Part 2: Estate Planning
We are coming to terms with the Tax Cuts and Jobs Act, the most substantive change to US tax legislation since 1986. The broad intent was to reduce taxes for both individuals and corporations, yet the American abroad may not achieve this.
In a series of articles by our London-based Private Client US Tax Advisory team we consider the recent US Tax reform through the eyes of the American abroad. In this second instalment, we look at estate planning and the high net worth family.
The article series is also being featured in eprivateclient
In 2017, the discussions by the US administration regarding comprehensive tax reform seriously considered the demise of estate tax. In the final analysis, the exemption for gifts and estates was set at $10m plus inflationary uplifts, setting the current exclusion amounts at $11.18m for 2018.
The change is temporary, expiring at the end of 2025, so consideration of leveraging of gifts for future generations should be high on the agenda for American families where wealth permits. Existing wills may contain clauses that are quite simply no longer fit for purpose given the substantial increase in exemptions.
By contrast to the $11.18m exclusion amount applying to the US person there have been no changes in the taxes imposed on the estates of non residents who hold or inherit US situs assets. A non resident has a taxable US estate where US assets exceed a mere $60,000 before 40% tax may apply subject to any reliefs in an Estate tax treaty.
For a ‘global’ family, consisting of both US and non US persons the changes in US estate and gift rules exacerbates the difference, with a chasm between where the US person exclusion levels apply with a family and not. How these families hold US assets has always been important but increasingly will be a key consideration.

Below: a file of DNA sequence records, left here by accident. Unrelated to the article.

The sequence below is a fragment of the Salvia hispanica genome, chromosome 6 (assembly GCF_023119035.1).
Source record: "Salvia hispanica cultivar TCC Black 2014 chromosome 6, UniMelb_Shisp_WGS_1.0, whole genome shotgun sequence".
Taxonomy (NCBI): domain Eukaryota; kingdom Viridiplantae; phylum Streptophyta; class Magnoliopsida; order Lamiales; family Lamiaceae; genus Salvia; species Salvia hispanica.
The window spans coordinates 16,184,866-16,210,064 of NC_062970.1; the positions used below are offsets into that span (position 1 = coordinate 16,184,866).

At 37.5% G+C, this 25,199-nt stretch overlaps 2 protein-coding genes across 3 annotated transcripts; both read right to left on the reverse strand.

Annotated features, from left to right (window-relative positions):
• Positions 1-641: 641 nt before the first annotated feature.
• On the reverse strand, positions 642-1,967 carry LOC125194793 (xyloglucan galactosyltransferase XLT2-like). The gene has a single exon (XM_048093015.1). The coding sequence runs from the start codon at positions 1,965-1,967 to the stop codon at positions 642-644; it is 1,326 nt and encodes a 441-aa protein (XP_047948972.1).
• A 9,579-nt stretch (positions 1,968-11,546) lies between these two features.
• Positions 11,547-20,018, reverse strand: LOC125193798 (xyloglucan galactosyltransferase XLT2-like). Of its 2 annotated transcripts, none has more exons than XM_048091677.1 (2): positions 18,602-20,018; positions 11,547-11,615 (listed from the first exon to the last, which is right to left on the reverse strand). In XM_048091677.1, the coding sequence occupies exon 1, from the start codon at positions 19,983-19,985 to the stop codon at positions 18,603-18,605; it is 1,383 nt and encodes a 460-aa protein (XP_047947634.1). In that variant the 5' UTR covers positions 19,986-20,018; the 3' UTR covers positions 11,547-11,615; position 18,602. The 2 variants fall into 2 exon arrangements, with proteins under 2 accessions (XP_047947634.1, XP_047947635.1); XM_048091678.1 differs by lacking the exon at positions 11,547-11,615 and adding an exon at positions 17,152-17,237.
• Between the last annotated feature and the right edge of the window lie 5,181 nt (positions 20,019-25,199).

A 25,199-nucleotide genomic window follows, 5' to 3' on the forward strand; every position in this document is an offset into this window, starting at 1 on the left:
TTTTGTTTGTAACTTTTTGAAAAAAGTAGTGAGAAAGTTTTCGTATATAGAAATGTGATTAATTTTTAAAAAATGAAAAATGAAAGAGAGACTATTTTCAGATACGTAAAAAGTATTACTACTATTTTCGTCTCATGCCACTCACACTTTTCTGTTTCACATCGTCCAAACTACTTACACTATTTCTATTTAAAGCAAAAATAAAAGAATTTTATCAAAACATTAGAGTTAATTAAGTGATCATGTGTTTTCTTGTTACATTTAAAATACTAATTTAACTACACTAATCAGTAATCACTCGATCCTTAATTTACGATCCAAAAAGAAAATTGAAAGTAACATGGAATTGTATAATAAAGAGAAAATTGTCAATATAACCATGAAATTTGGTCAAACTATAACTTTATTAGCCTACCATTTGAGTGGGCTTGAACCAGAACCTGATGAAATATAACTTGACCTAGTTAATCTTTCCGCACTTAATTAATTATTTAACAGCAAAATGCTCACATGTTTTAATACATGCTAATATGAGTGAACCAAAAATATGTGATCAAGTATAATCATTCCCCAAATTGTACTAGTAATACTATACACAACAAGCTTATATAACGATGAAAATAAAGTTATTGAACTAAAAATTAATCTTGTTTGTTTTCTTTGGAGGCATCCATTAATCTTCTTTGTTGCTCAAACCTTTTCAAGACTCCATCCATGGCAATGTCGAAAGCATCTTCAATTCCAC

For Americans in the UK approaching 15 out of 20 years resident in Britain, the gap between the US and UK exemption levels has widened considerably. An exposure to UK inheritance tax (IHT) would apply where UK assets exceed £325,000 per person. A focus on structuring non-UK assets to limit exposure to UK IHT should therefore be part of a family re-think.
So, given the step change in US Estate and Gifts tax exemptions, families with US assets may be tempted to do nothing. However, for global families consisting of US and non-US persons particularly those who are long-term residents in the UK, the change should be a call to action.
The message quite simply is where there is a US aspect to an individual’s business or family interests – seek specialist advice. Our Private Client US Tax Advisory team, based in London, comprises dual qualified US UK tax professionals experienced in the international taxation for ‘US-connected’ clients:
- US citizens living abroad
- Foreign nationals moving to US or with investments in the US
- Businesses looking to expand into or out of the US
For more information visit our US Tax Advisory webpage or get in touch with one of the team directly: Mark Walters, Andrew Harrison or Nitin Naik.
Read further articles on US Tax Reform for Private Clients